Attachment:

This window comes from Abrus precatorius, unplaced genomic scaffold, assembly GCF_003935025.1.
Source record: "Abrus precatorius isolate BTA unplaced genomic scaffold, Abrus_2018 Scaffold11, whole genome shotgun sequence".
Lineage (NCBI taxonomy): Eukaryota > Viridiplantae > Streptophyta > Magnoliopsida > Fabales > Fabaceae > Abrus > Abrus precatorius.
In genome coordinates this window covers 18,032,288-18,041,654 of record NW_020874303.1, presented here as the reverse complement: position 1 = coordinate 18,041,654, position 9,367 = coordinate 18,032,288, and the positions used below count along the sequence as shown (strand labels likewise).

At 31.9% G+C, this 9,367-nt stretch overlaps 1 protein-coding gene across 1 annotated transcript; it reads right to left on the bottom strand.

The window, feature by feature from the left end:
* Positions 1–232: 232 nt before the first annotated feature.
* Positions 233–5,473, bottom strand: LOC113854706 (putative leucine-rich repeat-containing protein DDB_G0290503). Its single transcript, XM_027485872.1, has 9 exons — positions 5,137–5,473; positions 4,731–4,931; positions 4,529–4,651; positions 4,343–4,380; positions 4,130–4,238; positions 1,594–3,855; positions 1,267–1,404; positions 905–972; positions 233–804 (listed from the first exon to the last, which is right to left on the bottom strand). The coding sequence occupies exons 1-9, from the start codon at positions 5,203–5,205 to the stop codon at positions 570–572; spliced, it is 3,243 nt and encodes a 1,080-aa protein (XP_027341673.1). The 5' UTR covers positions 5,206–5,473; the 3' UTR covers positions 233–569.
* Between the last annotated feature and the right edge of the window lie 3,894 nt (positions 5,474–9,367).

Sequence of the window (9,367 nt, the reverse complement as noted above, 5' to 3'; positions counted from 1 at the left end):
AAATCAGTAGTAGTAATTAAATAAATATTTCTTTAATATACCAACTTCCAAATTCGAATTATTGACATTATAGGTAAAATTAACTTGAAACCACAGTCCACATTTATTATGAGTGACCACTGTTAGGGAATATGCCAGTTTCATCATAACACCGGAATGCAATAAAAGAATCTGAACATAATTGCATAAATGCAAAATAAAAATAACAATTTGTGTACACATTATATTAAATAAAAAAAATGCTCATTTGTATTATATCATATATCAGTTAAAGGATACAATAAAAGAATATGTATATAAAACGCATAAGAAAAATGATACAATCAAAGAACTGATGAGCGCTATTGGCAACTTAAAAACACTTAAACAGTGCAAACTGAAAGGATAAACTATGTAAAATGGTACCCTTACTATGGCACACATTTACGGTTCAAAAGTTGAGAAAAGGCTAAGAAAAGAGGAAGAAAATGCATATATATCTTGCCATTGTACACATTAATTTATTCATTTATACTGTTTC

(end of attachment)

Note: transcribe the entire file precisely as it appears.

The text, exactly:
This window comes from Abrus precatorius, unplaced genomic scaffold, assembly GCF_003935025.1.
Source record: "Abrus precatorius isolate BTA unplaced genomic scaffold, Abrus_2018 Scaffold11, whole genome shotgun sequence".
Lineage (NCBI taxonomy): Eukaryota > Viridiplantae > Streptophyta > Magnoliopsida > Fabales > Fabaceae > Abrus > Abrus precatorius.
In genome coordinates this window covers 18,032,288-18,041,654 of record NW_020874303.1, presented here as the reverse complement: position 1 = coordinate 18,041,654, position 9,367 = coordinate 18,032,288, and the positions used below count along the sequence as shown (strand labels likewise).

At 31.9% G+C, this 9,367-nt stretch overlaps 1 protein-coding gene across 1 annotated transcript; it reads right to left on the bottom strand.

The window, feature by feature from the left end:
* Positions 1–232: 232 nt before the first annotated feature.
* Positions 233–5,473, bottom strand: LOC113854706 (putative leucine-rich repeat-containing protein DDB_G0290503). Its single transcript, XM_027485872.1, has 9 exons — positions 5,137–5,473; positions 4,731–4,931; positions 4,529–4,651; positions 4,343–4,380; positions 4,130–4,238; positions 1,594–3,855; positions 1,267–1,404; positions 905–972; positions 233–804 (listed from the first exon to the last, which is right to left on the bottom strand). The coding sequence occupies exons 1-9, from the start codon at positions 5,203–5,205 to the stop codon at positions 570–572; spliced, it is 3,243 nt and encodes a 1,080-aa protein (XP_027341673.1). The 5' UTR covers positions 5,206–5,473; the 3' UTR covers positions 233–569.
* Between the last annotated feature and the right edge of the window lie 3,894 nt (positions 5,474–9,367).

Sequence of the window (9,367 nt, the reverse complement as noted above, 5' to 3'; positions counted from 1 at the left end):
AAATCAGTAGTAGTAATTAAATAAATATTTCTTTAATATACCAACTTCCAAATTCGAATTATTGACATTATAGGTAAAATTAACTTGAAACCACAGTCCACATTTATTATGAGTGACCACTGTTAGGGAATATGCCAGTTTCATCATAACACCGGAATGCAATAAAAGAATCTGAACATAATTGCATAAATGCAAAATAAAAATAACAATTTGTGTACACATTATATTAAATAAAAAAAATGCTCATTTGTATTATATCATATATCAGTTAAAGGATACAATAAAAGAATATGTATATAAAACGCATAAGAAAAATGATACAATCAAAGAACTGATGAGCGCTATTGGCAACTTAAAAACACTTAAACAGTGCAAACTGAAAGGATAAACTATGTAAAATGGTACCCTTACTATGGCACACATTTACGGTTCAAAAGTTGAGAAAAGGCTAAGAAAAGAGGAAGAAAATGCATATATATCTTGCCATTGTACACATTAATTTATTCATTTATACTGTTTC